Allison Brown (b. 1986, Indianapolis, IN, USA) is a multidisciplinary artist, writer, and educator living and working in the Gallatin Valley in Montana. She received her MFA in Visual Studies from the Minneapolis College of Art and Design in Minneapolis, Minnesota; her BFA in Painting with Art History minor from the Herron School of Art and Design at IUPUI in Indianapolis, Indiana; and her AA with Studio Arts and Design emphasis from Cottey College in Nevada, Missouri.
Fellowships and awards received include the 2015 WorkART Kunstverein Fellowship from the Center for German and European Studies at the University of Minnesota, the MFA Trustees' Scholarship at the Minneapolis College of Art and Design, and Gold and Silver Pinnacle Awards from the International Festivals and Events Association (IFEA). Her work has been exhibited across the Midwest, including the Indiana University Fine Arts Library, the Harrison Center for the Arts, the Garfield Park Arts Center, the Soo Visual Arts Center, and the Soap Factory in Minneapolis.
Her skills as a creative have been utilized by Cottey College, the Mooresville Public Library in Mooresville, Indiana, Music for All, Inc., and Montana State University. Her writing has been included in Temporary Art Review, exhibition catalogs for the Hopkins Center for the Arts, and publications from the Women's Caucus for Art.
A wise friend once told me that the greatest human desire is to be known. And humans, as it goes, are strange little creatures indeed.
Ultimately, my practice sits at the intersection of gender, mental health, memory, and my formative experience as a child of the Rust Belt. As a millennial, the nature of memorializing these experiences and sharing these stories has been distorted through the lens of the social media experience and the parasocial landscape experience. How we share our stories – what it means to be known in the twenty-first century – has been irrevocably changed by the fractious lens that is considering how imaginary audiences will consume any communique that is shown to an online audience. In short: we are a society of performance, even beyond the framework Judith Butler built ages ago.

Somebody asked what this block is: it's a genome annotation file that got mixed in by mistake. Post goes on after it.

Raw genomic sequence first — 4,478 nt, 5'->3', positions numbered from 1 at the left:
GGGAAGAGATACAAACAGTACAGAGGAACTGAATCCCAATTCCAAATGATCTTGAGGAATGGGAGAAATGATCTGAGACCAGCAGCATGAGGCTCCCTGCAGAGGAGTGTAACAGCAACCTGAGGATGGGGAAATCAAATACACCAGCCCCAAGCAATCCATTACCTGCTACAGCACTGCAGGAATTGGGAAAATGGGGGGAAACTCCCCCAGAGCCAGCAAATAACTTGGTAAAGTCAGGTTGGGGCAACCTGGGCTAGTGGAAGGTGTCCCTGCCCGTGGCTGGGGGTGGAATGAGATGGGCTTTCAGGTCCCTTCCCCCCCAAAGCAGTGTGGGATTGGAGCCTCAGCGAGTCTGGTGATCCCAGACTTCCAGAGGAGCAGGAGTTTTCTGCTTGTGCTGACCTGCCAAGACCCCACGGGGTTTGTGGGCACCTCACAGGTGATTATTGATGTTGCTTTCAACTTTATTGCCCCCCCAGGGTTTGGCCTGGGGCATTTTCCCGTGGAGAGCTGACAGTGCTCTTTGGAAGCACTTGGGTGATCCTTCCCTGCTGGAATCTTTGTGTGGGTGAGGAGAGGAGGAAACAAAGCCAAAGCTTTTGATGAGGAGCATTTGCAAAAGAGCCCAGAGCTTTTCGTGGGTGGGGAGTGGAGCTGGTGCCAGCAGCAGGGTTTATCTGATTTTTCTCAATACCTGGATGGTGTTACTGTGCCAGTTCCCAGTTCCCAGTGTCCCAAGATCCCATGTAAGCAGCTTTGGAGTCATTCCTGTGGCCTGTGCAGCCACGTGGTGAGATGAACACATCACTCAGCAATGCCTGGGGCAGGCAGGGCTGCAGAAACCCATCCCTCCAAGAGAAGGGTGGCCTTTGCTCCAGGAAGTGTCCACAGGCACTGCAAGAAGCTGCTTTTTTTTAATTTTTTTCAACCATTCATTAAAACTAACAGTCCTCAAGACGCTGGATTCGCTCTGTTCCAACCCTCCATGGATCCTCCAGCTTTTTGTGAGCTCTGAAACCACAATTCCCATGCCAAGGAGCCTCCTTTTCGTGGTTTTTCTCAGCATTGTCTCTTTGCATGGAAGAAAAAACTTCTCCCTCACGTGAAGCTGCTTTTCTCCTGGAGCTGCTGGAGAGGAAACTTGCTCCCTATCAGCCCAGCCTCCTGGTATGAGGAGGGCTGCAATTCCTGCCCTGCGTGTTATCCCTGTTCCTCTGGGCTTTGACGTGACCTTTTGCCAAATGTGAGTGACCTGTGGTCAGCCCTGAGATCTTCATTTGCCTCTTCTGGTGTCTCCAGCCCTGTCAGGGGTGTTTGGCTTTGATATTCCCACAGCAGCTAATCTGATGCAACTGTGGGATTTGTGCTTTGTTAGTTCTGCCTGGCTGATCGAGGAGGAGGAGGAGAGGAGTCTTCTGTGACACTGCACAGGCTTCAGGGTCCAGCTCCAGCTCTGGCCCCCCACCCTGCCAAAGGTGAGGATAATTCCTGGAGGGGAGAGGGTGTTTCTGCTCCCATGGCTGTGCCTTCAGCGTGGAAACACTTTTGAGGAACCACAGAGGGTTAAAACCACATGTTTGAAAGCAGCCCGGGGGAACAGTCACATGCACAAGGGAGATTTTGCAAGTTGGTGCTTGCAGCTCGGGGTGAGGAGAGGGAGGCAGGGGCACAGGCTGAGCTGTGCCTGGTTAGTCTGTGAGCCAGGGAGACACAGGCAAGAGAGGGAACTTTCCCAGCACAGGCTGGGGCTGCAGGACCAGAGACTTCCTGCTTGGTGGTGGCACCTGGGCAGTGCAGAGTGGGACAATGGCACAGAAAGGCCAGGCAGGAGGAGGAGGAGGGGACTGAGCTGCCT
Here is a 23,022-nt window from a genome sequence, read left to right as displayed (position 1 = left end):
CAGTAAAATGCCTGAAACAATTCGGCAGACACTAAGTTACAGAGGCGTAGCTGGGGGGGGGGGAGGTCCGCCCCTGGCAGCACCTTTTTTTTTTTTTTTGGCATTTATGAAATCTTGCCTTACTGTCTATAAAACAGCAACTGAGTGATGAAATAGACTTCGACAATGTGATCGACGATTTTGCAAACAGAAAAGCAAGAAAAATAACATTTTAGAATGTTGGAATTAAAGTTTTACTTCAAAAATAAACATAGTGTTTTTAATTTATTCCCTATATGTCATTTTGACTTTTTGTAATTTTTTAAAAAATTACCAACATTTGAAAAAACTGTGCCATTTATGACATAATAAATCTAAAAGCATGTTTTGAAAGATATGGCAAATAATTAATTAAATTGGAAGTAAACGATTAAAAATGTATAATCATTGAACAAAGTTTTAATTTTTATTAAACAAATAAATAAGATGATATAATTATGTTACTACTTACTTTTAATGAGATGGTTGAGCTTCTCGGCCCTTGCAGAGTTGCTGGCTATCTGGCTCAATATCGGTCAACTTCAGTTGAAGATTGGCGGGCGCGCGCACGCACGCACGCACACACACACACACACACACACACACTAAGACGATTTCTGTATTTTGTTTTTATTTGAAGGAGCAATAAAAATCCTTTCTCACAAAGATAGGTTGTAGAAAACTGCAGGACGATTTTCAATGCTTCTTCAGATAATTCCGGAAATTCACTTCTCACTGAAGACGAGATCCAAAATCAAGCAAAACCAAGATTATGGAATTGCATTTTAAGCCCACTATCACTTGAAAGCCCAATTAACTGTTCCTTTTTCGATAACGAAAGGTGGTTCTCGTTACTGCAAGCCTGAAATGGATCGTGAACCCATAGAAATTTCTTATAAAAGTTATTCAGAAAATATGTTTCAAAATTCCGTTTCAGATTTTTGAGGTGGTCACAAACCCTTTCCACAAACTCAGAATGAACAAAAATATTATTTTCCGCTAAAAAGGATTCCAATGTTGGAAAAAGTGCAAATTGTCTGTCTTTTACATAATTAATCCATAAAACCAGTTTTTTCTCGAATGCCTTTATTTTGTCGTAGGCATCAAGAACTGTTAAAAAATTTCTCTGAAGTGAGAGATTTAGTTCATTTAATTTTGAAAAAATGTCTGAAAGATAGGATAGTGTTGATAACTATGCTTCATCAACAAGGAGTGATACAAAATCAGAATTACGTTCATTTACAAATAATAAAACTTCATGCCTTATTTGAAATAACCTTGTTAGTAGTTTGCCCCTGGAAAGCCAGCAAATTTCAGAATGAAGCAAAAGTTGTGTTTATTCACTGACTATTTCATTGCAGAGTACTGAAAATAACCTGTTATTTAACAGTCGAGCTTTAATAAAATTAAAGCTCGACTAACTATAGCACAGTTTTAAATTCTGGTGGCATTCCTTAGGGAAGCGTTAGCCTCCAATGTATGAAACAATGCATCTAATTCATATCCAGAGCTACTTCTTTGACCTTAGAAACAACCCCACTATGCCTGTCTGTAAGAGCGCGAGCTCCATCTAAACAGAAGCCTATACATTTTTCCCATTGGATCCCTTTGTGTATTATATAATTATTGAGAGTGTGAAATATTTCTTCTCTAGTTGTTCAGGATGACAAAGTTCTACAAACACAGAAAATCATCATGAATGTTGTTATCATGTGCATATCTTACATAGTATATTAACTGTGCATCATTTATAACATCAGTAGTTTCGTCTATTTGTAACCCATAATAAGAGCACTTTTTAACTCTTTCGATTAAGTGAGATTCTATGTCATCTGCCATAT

Feminisms, politics, and class are central lenses through which I construct my narratives and populism versus authority act as the tension that colors context during distribution. My largest body of work, The Psychodynamic Sequence, specifically deconstructs the internalized struggle of gender and mental illness and expresses these struggles in externalized forms. Other works, such as The Past Seven Days or Citation Needed, play with concepts such as the performance without body, physical agency, and the disabled body in space.
Given my interest in the tension between performative storytelling, authenticity, and sharing lived experience, my practice is somewhat medium-agnostic. Trained as a painter, my work often lives in the sound and installation space, but ultimately my choice in medium centers around this singular question: does the vehicle inspire radical empathy in the audience? Is it able to bridge the divide between my lived experience and theirs?